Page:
Commands by barwin (1)

What's this? is the place to record those command-line gems that you return to again and again. That way others can gain from your CLI wisdom and you from theirs too. All commands can be commented on, discussed and voted up or down.

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shell function which allows you to tag files by creating symbolic links directories in a 'tags' folder.
shell function which allows you to tag files by creating symbolic links directories in a 'tags' folder. The tag function takes a tag name as its first argument, then a list of files which take that tag. The directory $HOME/tags/tagname will then hold symbolic links to each of the tagged files. This function was modified from bartonski's ( inspired by tmsu (found at with readlink function by flxndn ( Example: $ tag dog airedale.txt .shizturc This will create $HOME/tags/dog which contains symbolic links to airedale.txt .shizturc and

Find broken symlinks and delete them

Which processes are listening on a specific port (e.g. port 80)
swap out "80" for your port of interest. Can use port number or named ports e.g. "http"

add all files not under version control to repository
This should handle whitespaces well and will not get confused if your filenames have "?" in them

bulk rename files with sed, one-liner
Renames all files in a directory named foo to bar. foobar1 gets renamed to barbar1 barfoo2 gets renamed to barbar2 fooobarfoo gets renamed to barobarfoo NOTE: Will break for files with spaces AND new lines AND for an empty expansion of the glob '*'

Spell check the text in clipboard (paste the corrected clipboard if you like)
xclip -o > /tmp/spell.tmp # Copy clipboard contents to a temp file aspell check /tmp/spell.tmp # Run aspell on that file cat /tmp/spell.tmp | xclip # Copy the results back to the clipboard, so that you can paste the corrected text I'm not sure xclip is installed in most distributions. If not, you can install x11-apps package

create screencast (record text and audio simultaneously) using 'script' and 'arecord'
This shell function takes a single argument, which is used as the base name of the .wav, .timing and .session files created. To create a screencast: $ screencast test type and talk ... then type 'exit' or to exit the screencast. test.wav will contain the audio from your screencast. test.session will contain text and control characters needed to paint the screen test.timing will contain timing information needed to synch individual keystrokes in test.session with the audio. to play back: $ aplay test.wav & scriptreplay test.{timing,session} NOTE: because the shell function uses the variable "$!", and bash likes to expand '!' during history expansion, you will need to turn off bash's history before you enter the shell function. This can be achieved using the command $set +H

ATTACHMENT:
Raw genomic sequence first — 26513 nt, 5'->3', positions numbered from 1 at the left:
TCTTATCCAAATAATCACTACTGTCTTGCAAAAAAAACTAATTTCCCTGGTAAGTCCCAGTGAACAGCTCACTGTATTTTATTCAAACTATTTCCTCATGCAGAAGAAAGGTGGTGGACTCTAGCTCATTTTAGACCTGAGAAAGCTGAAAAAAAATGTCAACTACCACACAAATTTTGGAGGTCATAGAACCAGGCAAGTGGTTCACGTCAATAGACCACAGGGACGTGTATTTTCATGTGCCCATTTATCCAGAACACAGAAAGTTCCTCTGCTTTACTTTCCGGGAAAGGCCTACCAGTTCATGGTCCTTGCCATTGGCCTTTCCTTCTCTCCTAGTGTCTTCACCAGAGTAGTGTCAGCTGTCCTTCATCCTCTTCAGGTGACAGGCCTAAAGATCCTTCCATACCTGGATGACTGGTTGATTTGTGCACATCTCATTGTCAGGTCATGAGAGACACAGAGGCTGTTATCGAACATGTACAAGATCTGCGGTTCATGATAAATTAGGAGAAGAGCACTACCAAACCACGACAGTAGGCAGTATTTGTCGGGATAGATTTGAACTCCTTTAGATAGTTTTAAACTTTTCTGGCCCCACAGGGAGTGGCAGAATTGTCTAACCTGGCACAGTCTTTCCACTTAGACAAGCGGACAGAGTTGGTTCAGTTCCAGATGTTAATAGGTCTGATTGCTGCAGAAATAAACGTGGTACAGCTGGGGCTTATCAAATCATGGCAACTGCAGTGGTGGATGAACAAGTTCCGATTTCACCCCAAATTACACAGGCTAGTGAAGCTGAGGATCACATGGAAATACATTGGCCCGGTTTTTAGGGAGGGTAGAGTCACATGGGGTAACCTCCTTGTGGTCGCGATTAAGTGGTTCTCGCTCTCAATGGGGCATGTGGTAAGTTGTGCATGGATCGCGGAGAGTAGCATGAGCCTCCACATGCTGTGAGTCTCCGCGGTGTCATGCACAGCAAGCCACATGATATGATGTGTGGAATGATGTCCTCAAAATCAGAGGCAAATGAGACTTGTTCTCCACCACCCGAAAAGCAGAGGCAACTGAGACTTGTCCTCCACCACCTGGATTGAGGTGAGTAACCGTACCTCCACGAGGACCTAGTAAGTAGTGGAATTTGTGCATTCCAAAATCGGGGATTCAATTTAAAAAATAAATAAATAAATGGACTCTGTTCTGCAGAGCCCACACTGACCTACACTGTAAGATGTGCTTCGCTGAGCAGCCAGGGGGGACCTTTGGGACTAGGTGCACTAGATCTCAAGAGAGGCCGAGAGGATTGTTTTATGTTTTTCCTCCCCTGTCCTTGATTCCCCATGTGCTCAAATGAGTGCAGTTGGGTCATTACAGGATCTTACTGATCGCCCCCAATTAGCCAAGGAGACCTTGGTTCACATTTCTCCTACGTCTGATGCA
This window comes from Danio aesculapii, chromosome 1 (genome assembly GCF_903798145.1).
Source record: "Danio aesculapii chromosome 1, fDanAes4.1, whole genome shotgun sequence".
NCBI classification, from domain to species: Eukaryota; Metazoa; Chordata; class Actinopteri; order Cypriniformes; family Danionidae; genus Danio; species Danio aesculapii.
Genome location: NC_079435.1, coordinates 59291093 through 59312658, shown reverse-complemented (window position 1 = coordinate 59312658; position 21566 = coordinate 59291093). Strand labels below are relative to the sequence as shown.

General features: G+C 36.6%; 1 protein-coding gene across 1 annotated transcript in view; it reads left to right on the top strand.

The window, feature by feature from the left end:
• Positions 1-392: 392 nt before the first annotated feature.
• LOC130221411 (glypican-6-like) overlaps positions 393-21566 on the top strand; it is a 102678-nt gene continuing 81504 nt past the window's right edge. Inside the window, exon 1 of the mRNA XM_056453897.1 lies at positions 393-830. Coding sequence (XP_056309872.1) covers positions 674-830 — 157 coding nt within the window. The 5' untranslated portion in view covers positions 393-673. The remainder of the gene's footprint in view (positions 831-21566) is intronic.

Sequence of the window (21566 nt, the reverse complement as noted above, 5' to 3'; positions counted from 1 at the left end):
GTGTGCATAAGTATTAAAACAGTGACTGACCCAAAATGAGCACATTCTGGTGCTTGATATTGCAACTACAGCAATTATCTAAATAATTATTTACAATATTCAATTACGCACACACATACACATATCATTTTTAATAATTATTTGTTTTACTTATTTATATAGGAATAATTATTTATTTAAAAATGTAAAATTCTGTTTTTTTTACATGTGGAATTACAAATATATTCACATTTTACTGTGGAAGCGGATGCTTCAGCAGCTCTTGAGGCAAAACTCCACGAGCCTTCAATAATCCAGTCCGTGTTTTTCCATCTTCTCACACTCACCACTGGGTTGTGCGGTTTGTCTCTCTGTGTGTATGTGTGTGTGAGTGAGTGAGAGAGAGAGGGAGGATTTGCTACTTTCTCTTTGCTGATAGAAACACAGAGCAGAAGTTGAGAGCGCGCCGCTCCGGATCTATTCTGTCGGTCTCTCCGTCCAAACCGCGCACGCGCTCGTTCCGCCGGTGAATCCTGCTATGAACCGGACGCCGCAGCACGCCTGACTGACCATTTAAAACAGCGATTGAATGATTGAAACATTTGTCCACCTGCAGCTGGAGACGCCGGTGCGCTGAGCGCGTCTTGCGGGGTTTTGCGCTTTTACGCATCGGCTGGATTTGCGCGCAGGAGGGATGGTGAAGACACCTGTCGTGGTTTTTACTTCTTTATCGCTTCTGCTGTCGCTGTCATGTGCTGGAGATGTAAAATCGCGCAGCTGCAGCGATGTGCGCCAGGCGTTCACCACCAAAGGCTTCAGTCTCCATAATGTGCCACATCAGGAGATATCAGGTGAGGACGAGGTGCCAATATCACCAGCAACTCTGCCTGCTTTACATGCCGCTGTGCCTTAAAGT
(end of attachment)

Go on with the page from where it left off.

continuously print string as if being entered from the keyboard
Cycles continuously through a string printing each character with a random delay less than 1 second. First parameter is min, 2nd is max. Example: 1 3 means sleep random .1 to .3. Experiment with different values. The 3rd parameter is the string. The sleep will help with battery life/power consumption. $ cycle 1 3 $(openssl rand 100 | xxd -p) Fans of "The Shining" might get a kick out of this: $ cycle 1 4 ' All work and no play makes Jack a dull boy.'

print a python-script (or any other code) with syntax-highlighting and no loss of indentation

Search back through previous commands
Searches backwards through your command-history for the typed text. Repeatedly hitting Ctrl-R will search progressively further. Return invokes the command.

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Follow the Tweets.

Every new command is wrapped in a tweet and posted to Twitter. Following the stream is a great way of staying abreast of the latest commands. For the more discerning, there are Twitter accounts for commands that get a minimum of 3 and 10 votes - that way only the great commands get tweeted.


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